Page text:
Is Life Coaching Getting A Bad Name?

 

I have been a full time professional Life Coach for about 7 years. For most of that time I have been proud to call myself a Coach and definitely proud of the work I do. I don’t make a lot of money, certainly nothing like as much as I made when I worked in sales, but the buzz I get from doing my job and helping people get more out of their lives more than makes up for that.
Just recently however, being a Life Coach hasn’t felt quite so good. When I first became certified back in 2005 there weren’t that many Life trainer around. Where I live in South West Orlando you could have easily counted then on one hand and still had a finger or two left.
That has changed radically over the last year or two. Now I’m pretty sure incorporating your toes, limbs and probably teeth wouldn’t be enough, because the market is flooded.
That in and of itself isn’t a problem. More Coaches means more people hearing about Life training which can only be a good thing for a fledgling industry. The problems arise however, when a steadily increasing proportion of the people calling themselves Coaches have had no training.
Because life training as an industry is unregulated, anybody can call themselves a Life Coach. Not only that, but from the outside looking in it would be easy to assume the overheads are low and the barrier to entry even lower. The last part os probably true, the barrier to entry is low, but the barrier to success is exceedingly high which is why so few Life Coaches are full or even close to being full.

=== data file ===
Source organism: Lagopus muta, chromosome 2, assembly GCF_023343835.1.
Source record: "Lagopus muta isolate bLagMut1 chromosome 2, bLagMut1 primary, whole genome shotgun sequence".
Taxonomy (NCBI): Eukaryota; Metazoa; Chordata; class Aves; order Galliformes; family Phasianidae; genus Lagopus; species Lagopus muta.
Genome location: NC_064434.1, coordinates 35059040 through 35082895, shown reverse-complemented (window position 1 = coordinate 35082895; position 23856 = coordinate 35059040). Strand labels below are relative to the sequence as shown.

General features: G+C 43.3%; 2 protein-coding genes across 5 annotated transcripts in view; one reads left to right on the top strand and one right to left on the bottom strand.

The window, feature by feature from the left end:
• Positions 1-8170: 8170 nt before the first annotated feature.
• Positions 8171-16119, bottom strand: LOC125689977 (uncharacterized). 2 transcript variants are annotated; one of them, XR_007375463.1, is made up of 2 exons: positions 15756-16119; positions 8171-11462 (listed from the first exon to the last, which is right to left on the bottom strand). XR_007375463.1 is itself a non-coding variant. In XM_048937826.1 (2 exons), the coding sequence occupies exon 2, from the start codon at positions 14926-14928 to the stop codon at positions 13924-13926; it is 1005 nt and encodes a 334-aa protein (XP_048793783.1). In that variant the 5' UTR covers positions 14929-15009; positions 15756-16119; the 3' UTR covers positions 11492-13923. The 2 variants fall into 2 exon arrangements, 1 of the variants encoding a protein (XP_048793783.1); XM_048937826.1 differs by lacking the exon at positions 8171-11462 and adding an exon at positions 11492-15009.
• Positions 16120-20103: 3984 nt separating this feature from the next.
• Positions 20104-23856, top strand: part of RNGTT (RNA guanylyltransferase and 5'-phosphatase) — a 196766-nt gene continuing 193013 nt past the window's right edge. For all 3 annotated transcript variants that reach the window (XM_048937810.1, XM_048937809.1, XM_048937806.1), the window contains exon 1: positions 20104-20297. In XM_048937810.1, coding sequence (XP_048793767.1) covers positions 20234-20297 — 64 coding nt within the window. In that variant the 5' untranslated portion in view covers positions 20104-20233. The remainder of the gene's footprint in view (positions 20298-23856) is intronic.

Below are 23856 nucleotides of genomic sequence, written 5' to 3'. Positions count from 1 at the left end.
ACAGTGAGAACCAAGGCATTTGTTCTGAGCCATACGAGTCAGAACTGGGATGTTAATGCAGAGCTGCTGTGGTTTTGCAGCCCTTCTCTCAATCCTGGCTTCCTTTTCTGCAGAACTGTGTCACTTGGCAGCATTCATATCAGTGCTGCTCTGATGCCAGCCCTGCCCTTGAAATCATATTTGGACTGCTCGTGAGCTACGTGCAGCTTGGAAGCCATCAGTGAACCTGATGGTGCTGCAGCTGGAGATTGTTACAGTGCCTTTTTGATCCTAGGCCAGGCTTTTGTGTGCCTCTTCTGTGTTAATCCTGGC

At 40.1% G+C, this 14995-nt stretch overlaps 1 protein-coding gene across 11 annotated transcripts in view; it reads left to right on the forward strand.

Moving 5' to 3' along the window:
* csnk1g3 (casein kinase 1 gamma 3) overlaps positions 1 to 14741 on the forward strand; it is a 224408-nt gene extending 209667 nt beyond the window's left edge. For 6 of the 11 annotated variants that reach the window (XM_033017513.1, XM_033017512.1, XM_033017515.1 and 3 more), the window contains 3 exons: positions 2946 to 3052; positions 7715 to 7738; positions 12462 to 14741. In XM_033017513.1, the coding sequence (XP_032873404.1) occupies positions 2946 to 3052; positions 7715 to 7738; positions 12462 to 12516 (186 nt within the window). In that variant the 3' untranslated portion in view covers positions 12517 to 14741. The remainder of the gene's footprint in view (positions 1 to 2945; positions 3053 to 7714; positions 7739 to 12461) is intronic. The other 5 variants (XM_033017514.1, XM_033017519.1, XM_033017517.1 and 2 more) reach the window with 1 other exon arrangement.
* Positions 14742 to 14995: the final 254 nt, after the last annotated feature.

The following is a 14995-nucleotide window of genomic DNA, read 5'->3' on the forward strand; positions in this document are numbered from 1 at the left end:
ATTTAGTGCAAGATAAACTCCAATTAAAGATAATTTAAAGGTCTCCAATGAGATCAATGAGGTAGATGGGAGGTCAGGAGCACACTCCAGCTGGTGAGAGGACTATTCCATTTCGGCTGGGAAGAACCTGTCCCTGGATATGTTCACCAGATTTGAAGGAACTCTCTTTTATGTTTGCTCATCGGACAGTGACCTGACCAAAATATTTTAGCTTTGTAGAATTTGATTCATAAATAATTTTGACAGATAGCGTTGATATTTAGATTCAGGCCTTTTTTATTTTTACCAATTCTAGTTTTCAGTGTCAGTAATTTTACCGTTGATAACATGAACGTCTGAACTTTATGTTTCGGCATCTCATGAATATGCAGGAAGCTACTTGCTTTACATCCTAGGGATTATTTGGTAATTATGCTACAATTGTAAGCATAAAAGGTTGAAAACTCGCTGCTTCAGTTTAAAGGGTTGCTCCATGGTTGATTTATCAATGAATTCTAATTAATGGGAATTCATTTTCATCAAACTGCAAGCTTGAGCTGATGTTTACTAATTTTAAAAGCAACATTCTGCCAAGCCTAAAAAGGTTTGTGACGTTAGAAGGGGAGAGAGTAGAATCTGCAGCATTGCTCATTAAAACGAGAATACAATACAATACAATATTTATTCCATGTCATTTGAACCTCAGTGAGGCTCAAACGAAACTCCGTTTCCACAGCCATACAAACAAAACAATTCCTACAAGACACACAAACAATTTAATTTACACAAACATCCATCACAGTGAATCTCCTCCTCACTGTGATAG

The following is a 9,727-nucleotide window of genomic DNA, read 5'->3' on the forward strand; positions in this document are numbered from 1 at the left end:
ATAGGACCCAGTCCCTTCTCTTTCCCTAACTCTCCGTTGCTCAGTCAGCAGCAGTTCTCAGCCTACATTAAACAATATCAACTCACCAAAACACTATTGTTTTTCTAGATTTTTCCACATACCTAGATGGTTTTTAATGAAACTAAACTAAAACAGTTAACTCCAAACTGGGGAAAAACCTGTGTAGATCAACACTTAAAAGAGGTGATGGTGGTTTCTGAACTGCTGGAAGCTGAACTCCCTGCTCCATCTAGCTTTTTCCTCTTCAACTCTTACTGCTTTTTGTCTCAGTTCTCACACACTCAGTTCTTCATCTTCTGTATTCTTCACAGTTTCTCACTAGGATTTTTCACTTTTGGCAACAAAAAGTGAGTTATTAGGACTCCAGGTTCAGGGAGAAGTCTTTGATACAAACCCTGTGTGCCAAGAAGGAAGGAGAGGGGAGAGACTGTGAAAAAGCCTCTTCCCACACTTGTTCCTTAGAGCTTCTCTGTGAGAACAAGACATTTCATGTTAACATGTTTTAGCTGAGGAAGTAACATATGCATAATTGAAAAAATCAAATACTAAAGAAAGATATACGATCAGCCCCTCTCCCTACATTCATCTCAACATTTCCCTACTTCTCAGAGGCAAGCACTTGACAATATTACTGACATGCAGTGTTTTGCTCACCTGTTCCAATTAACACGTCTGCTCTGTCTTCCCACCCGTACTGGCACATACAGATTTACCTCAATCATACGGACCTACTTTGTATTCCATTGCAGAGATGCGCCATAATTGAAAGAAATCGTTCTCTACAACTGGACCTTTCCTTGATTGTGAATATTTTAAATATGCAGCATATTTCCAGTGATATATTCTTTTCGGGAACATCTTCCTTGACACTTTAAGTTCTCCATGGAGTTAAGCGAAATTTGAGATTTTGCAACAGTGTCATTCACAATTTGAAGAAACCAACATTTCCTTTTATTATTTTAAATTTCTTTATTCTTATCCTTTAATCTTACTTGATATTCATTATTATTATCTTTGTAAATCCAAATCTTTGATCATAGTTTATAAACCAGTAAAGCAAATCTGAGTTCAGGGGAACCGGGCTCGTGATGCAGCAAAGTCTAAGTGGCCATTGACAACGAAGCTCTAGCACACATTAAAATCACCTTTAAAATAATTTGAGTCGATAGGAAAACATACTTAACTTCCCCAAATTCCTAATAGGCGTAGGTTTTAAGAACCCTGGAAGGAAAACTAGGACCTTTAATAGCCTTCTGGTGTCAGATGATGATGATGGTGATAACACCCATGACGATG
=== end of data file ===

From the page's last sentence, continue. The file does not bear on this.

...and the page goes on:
Reading an article in the New York Times prompted this post as it was looking at the growth of young Life. I have no issue with anybody becoming a Life if they gain the relevant skills through training and/or life, but some of the quotes in the article merely proved that people being featured didn’t even understand the basics of Life training.
One coach was working with a woman who was in denial about having diabetes and had just blown me away with her suggestions of taking Splendor. Seriously? Somebody with a serious medical condition and in denial about it is not a candidate for Life, they are a candidate for therapy and the coach had no right to accept her as a client.
5 years ago, to succeed as a Life Coach you had to know how to coach. Now it seems you don’t, but you do need to know how to market yourself online and you do need to know how to oversell and make promises you cannot keep.
More Life Coaches in and of itself is not a bad thing. However, my concern is that when people hire a bad Life Coach, they will presume either they are coach able or that the entire industry sucks. Neither of those options is very palatable to me.
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